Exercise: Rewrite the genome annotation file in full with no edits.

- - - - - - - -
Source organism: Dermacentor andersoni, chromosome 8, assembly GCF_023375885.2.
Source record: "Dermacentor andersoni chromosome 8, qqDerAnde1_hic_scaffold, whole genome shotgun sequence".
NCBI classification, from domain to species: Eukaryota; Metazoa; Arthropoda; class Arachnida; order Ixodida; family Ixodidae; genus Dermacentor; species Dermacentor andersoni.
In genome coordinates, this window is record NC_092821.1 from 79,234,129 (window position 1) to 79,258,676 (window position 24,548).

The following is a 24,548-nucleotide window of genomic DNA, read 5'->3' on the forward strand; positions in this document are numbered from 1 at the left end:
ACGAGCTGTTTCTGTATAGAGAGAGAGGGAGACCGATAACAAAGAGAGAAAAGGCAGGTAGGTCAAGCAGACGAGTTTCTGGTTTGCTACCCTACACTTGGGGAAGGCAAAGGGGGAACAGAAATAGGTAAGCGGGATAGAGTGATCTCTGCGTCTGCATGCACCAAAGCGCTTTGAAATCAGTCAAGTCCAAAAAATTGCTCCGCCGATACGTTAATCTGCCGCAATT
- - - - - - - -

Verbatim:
Source organism: Dermacentor andersoni, chromosome 8, assembly GCF_023375885.2.
Source record: "Dermacentor andersoni chromosome 8, qqDerAnde1_hic_scaffold, whole genome shotgun sequence".
NCBI classification, from domain to species: Eukaryota; Metazoa; Arthropoda; class Arachnida; order Ixodida; family Ixodidae; genus Dermacentor; species Dermacentor andersoni.
In genome coordinates, this window is record NC_092821.1 from 79,234,129 (window position 1) to 79,258,676 (window position 24,548).

The following is a 24,548-nucleotide window of genomic DNA, read 5'->3' on the forward strand; positions in this document are numbered from 1 at the left end:
ACGAGCTGTTTCTGTATAGAGAGAGAGGGAGACCGATAACAAAGAGAGAAAAGGCAGGTAGGTCAAGCAGACGAGTTTCTGGTTTGCTACCCTACACTTGGGGAAGGCAAAGGGGGAACAGAAATAGGTAAGCGGGATAGAGTGATCTCTGCGTCTGCATGCACCAAAGCGCTTTGAAATCAGTCAAGTCCAAAAAATTGCTCCGCCGATACGTTAATCTGCCGCAATT